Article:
- Close Encounters of the Third Kind (CE-III). Spielberg alert! This is when occupants of a UFO (humanoid or otherwise) are seen.
I remember distinctly an incident that happened to me back in 1987. My husband was a Scout Master for the Boy Scouts and had taken his troop up to Boy Scout Camp in northern Wisconsin. We had four children at the time, all under the age of nine, so I decided to accompany him with our children and go to a family camp adjacent to the Boy Scout Camp. The camp was not fancy, one big room with a couple of beds, a pull-out couch, a small kitchen and a table. There was no television and the only communication was a radio. My husband stayed with the Scouts, so I was alone with my children in the cabin.
One night, I couldn’t sleep. I felt very uncomfortable and I felt that there was something lurking outside the door. I actually thought about going out to see, but then I remembered all of those movies and what happened to people (especially women) who ventured outside looking for a mystery. I also noticed that my children were having a fitful night’s sleep, their pillows had been flung off the bed, blankets askew and they were tossing and turning all night long. I stayed up and watched them sleep and it was only when the sun began to rise, that I felt safe enough to get a little sleep.
Later that morning, as I prepared breakfast in the cabin, I turned on the radio for a little company. The only station we could reach was a local one with news of the day and elevator music. As I cooked, I listened as the announcer read the Sheriff’s Report and dropped the spatula on the stove when I heard, “Last night a number of residents and law enforcement officials witnessed a UFO over Spring Lake.”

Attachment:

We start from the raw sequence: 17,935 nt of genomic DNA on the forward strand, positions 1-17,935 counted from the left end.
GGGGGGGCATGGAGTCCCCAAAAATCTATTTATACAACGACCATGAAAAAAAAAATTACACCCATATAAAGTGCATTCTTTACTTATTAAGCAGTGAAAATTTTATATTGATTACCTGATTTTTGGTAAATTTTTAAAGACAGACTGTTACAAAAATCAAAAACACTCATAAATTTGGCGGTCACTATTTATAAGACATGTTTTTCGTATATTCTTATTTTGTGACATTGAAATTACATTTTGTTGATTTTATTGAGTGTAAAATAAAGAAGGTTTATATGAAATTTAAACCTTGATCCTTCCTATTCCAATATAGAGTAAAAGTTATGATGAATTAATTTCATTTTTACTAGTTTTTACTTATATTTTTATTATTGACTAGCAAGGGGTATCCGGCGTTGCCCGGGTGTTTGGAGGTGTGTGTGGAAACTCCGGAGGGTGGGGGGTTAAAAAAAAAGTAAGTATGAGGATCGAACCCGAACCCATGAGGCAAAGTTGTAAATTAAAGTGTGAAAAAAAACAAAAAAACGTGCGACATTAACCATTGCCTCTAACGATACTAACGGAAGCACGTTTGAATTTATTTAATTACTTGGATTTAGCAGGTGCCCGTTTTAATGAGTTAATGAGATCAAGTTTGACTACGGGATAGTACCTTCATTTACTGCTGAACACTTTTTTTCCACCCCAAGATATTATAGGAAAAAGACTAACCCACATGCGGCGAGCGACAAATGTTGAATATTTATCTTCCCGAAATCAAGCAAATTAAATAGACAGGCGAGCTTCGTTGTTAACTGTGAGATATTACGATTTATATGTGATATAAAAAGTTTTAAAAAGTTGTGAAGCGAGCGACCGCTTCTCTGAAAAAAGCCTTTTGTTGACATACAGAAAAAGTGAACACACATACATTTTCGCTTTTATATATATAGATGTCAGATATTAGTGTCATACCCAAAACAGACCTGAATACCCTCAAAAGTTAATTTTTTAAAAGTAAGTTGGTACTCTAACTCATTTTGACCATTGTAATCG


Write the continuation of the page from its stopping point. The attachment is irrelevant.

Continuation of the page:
Our cabin was only a few yards away from that lake.
As I researched UFOs and 1987, I discovered that there was a flurry of UFO sightings that year. The Bristol Herald Courier did an article about it in 2017.
“This fall will be the 30th anniversary of the wave of UFO sightings near Wytheville, Virginia, in 1987, when scores of people reported various strange lights in the sky.
So, is there truth to these extraterrestrial tales? You’ll have to decide. Come along for the ride anyway. It’ll be out of this world.
After Wythe County Sheriff Wayne Pike told the public in October 1987 that four of his deputies, including some with military experience, had witnessed a UFO, the floodgates were open.
In the following months and well into 1988, a wave of people reported seeing strange lights and objects in the sky.
Danny Gordon, then the news director of radio station WYVE, also reported seeing a strange craft. A news conference in mid-October drew national attention and by the following year, Gordon personally received more than 3,000 reports, according to news reports.
Paul Dellinger worked as a reporter for The Roanoke Times for more than 40 years, covering counties in Southwest Virginia out of the paper’s Wytheville office. After Gordon’s first radio story, Dellinger began reporting the events, like when Sheriff Pike said some of his deputies saw strange objects in the sky.
“All of a sudden, everybody started seeing things,” Dellinger said.
Gordon and Dellinger started working together. Gordon had people who claimed to have witnessed UFOs on his radio show. Dellinger was there to take notes.
Dellinger said there were “some strange lights in the sky.” He even saw something odd one night.
“I was driving home at night and saw a light down at end of our road that looked like a streetlight, but like a scintillating light,” he said.
Dellinger said the light came down very slowly over the road and moved at the speed of a balloon. He also described hearing a very quiet motor.
The Wytheville hype gained national attention. Dellinger said a reporter from the National Inquirer came to look into the reports, but left without a story.